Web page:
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Special Feature
May 1, 2007

Image of the Month—Diagnosis

Arch Surg. 2007;142(5):486. doi:10.1001/archsurg.142.5.486
Answer: Internal Hernia

In the left iliac fossa, a Meckel diverticulum was identified. Its tip was adherent to the retroperitoneum. A segment of terminal ileum had herniated through the loop formed by the diverticulum, retroperitoneum, and adjacent bowel. Subsequently, it had become incarcerated and obstructed, resulting in gross dilation of the proximal small bowel. The Meckel diverticulum itself had perforated at its base. The affected segment of ileum was resected with the perforated Meckel diverticulum. Histological analysis confirmed the diagnosis of Meckel diverticulum containing ectopic gastric mucosa. The peritoneal cavity was thoroughly irrigated. Finally, a temporary double-barrel ileostomy was made. The patient had a good and uneventful recovery.

Meckel diverticulum is the most common congenital gastrointestinal malformation; it is found in up to 2% of the population.1It is the remnant of the vitellointestinal tract, which disappears in the fifth to sixth week of gestation. The diverticulum is classically located 2 ft (60 cm) from the ileocecal junction along the antimesenteric border and is 2 inches (5 cm)2long. One large retrospective study3found that 84% of diverticula were asymptomatic. Of the 16% that were symptomatic, the commonest presentations were diverticulitis, bleeding, and perforation.3It has also been reported that the Meckel diverticulum may present as a focus for intussusception or a volvulus, thus causing obstruction.3This particular case in which a Meckel diverticulum has caused obstruction and perforation as a result of internal herniation of the bowel through a loop formed by the diverticulum and the retroperitoneum is most unusual. To our knowledge, there are very few cases of this in the literature. We believe it to be only the second documented case of its kind in the adult population.4In this case, the pathological abnormality arose predominantly as a result of the adhesions created following this patient's appendicitis 4 years previously. It is important to remember that adhesive disease of the peritoneal cavity, following surgery, or inflammation may complicate the presentation of Meckel diverticula.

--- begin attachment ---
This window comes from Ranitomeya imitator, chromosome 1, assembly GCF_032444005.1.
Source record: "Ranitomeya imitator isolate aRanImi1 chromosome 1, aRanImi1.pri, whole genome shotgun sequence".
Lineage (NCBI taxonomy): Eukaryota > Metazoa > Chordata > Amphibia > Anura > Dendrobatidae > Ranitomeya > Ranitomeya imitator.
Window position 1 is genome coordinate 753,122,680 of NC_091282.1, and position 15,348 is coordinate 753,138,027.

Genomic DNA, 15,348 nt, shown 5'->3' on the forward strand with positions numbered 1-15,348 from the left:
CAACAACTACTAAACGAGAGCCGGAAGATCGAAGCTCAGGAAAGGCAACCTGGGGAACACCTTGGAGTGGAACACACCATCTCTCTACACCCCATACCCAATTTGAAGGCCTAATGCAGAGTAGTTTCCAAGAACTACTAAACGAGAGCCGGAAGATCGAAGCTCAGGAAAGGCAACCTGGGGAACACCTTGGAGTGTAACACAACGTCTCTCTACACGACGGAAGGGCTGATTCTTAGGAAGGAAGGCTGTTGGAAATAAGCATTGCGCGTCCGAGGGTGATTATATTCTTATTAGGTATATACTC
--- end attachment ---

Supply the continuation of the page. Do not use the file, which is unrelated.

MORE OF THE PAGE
Box Section Ref ID


The Editor welcomes contributions to the Image of the Month. Manuscripts should be submitted via our online manuscript submission and review system (http://manuscripts.archsurg.com). Articles and photographs accepted will bear the contributor's name. Manuscript criteria and information are per the Instructions for Authors for Archives of Surgery (http://archsurg.ama-assn.org/misc/ifora.dtl). No abstract is needed, and the manuscript should be no more than 3 typewritten pages. There should be a brief introduction, 1 multiple-choice question with 4 possible answers, and the main text. No more than 2 photographs should be submitted. There is no charge for reproduction and printing of color illustrations.

Correspondence:Chika Edward Uzoigwe, MRCS, Department of Surgery, Bradford Royal Infirmary, Bradford, Yorkshire, BD9 6RJ, England (chika@doctors.org.uk).

Accepted for Publication: April 19, 2006.

Author Contributions:Study concept and design: Uzoigwe, Bitra, Munot, Griffith, and Davies. Acquisition of data: Uzoigwe, Bitra, Munot, Griffith, and Davies. Analysis and interpretation of data: Uzoigwe, Bitra, Munot, Griffith, and Davies. Drafting of the manuscript: Uzoigwe, Bitra, and Munot. Critical revision of the manuscript for important intellectual content: Munot, Griffith, and Davies. Administrative, technical, and material support: Uzoigwe, Bitra, Munot, Griffith, and Davies. Study supervision: Munot, Griffith, and Davies.

Financial Disclosure:None reported.

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